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Understanding Contracts for Difference






Last month, the Government published a provisional timetable for the fifth allocation round of Contracts for Difference, the primary incentive mechanism for renewable generation in the UK. With the allocation framework and the window for applications expected at the start of December, here we lay out how the Contract for Difference system works and who can apply.

What are Contracts for Difference?

Contracts for Difference (CfDs) are used to incentivise investment in renewable energy by providing developers with direct protection from volatile wholesale energy prices. In turn, projects with high upfront costs can ensure that they remain profitable throughout the lifespan of the project. On the other hand, they are also used to protect consumers from paying increased support costs when electricity prices are high.

CfDs ensure that generators receive a fixed, pre-agreed price, known as a strike price, for the low carbon electricity they generate for the length of the contract. While generators sell their electricity to the wholesale market as normal, when market prices are below the strike price, they receive a top-up payment to make up the difference. This is calculated and paid out by the Low Carbon Contracts Company. If the wholesale price is above their strike price, then the generator is expected to pay back the difference. Only renewable generators can access CfDs, while a slightly difference mechanism is in place for nuclear generation. They are not open to oil and gas.

Many in the industry have argued that expanding the Contracts for Difference scheme would help to protect both generators and consumers from market volatility, and could help to mitigate the impact of price rises such as those being experienced currently. However, the percentage of renewable generation in the UK that holds a Contracts for Difference is still very low, and most large-scale generation instead is remunerated through the older Renewable Obligation system, which simply provides the wholesale market price plus a fixed subsidy. While closed in 2014, the 20-year contracts it offered means that it will still be in place for some generators until 2034.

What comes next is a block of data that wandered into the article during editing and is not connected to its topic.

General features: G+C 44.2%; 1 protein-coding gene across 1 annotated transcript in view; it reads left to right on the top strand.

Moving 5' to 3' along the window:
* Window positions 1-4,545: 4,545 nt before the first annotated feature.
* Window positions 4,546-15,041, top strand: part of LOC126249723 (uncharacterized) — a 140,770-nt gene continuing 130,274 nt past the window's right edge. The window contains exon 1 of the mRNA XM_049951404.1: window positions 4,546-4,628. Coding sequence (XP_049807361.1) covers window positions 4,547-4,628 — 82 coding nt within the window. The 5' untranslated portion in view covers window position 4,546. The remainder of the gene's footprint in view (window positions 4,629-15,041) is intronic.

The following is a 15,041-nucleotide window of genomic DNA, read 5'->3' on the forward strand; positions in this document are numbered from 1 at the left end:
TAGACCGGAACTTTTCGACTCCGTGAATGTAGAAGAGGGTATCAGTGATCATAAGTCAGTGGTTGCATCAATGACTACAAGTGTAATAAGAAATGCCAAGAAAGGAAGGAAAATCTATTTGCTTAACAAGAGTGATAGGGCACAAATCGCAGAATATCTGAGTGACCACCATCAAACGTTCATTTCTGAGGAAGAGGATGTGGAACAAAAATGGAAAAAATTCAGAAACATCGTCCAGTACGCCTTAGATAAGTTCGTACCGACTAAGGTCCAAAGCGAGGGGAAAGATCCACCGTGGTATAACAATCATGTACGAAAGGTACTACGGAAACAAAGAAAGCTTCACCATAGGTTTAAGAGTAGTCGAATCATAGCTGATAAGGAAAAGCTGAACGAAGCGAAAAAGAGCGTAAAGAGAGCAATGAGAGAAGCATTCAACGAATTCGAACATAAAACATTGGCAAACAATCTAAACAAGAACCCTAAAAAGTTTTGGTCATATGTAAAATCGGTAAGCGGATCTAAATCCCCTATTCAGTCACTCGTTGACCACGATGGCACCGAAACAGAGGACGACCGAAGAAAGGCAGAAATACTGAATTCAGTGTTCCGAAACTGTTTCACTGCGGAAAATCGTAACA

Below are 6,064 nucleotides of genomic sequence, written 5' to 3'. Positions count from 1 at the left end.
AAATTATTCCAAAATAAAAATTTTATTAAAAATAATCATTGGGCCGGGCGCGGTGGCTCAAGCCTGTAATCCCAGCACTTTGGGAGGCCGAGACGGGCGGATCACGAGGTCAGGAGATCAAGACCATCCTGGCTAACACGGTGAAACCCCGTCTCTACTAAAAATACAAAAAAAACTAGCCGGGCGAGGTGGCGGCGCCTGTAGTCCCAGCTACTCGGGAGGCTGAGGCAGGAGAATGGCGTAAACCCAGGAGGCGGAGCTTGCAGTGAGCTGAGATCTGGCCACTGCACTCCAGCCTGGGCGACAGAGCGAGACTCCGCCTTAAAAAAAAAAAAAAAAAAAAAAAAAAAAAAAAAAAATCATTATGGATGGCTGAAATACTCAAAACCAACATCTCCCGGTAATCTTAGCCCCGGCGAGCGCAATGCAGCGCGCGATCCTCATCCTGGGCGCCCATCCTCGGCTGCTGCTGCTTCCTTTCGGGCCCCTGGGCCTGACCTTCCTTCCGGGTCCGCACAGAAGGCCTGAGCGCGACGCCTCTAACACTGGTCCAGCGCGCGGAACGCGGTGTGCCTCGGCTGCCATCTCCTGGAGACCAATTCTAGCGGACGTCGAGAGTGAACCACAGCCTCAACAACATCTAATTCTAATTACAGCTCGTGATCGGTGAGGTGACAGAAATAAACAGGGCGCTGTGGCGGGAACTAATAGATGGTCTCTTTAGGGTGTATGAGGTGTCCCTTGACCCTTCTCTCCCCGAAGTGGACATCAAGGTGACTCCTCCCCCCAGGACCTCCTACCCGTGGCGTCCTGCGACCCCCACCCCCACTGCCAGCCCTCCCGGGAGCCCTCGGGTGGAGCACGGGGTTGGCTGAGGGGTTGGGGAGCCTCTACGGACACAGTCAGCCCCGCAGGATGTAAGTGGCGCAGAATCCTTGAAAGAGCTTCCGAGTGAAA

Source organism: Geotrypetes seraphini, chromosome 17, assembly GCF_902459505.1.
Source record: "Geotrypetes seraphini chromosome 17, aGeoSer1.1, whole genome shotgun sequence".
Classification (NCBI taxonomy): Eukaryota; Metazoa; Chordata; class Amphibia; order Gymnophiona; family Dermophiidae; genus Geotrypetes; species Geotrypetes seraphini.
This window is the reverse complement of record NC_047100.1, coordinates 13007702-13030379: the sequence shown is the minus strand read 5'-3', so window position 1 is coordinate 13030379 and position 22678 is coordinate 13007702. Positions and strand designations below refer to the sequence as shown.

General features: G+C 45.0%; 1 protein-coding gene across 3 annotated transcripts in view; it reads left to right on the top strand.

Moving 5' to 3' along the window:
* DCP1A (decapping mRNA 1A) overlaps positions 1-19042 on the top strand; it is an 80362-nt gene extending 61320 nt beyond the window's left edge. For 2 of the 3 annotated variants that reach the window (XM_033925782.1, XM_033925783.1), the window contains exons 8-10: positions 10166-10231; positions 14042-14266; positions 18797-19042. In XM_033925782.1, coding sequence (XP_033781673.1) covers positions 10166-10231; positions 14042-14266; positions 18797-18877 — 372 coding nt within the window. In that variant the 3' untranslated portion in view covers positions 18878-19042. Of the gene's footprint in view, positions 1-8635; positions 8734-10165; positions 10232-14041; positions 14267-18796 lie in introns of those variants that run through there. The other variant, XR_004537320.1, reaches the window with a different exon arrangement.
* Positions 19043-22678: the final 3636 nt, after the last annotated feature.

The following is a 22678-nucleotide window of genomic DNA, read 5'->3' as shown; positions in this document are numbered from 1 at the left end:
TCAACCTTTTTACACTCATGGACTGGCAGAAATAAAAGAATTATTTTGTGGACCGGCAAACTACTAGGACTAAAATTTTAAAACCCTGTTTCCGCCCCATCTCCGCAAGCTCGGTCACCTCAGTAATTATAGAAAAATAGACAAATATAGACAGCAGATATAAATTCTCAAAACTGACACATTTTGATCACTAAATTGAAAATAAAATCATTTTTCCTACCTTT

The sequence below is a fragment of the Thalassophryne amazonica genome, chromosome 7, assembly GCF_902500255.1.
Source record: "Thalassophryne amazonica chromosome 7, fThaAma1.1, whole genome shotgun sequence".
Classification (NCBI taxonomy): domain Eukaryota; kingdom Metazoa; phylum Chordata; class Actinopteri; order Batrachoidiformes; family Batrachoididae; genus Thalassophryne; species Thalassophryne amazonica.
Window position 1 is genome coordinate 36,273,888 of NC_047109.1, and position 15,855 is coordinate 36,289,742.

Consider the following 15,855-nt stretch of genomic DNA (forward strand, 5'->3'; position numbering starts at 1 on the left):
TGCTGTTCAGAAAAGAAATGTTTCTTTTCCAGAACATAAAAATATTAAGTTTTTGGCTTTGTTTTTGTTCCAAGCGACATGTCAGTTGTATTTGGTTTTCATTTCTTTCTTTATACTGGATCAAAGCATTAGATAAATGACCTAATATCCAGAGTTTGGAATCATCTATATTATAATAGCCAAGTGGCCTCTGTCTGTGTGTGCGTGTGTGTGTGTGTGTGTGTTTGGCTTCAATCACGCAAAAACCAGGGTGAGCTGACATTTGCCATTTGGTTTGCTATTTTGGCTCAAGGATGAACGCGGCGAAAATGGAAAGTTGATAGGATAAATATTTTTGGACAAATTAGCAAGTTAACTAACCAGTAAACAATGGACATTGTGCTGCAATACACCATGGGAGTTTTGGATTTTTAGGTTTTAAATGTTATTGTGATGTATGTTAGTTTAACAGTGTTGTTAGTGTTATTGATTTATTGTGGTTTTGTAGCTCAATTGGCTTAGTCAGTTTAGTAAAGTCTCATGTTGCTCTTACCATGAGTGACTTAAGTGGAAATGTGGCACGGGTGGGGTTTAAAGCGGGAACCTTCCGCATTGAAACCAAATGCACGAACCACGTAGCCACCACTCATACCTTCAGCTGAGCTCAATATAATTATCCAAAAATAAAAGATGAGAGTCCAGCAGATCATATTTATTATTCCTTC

Contracts for Difference Allocation Round Five

The fifth allocation round for CfDs marks the start of a significant change when they will switch from being released every two years to annually. Other changes are relatively minor, with a beefed-up Supply Chain Plan questionnaire and a new provision that generators hit with a Non-Delivery Disincentive for failing to meet delivery commitments will be barred from the scheme for two years.

Applications will open in March 2023, with a final decision coming as early as June. However, a lengthy appeals process could stretch that until September. The new, annual nature of CfDs is hoped to introduce more stability in price for end users into the wholesale electricity market, which combined with a proposed decoupling of gas and power prices could play an important role in what looks to be a lengthy recovery period from the energy crisis.

For businesses with their own renewable generation in place, it is likely that they would fall under the Smart Export Guarantee, which offers a similar incentive scheme for smaller generators.

Find out about other mechanisms used to balance the UK’s energy mix here

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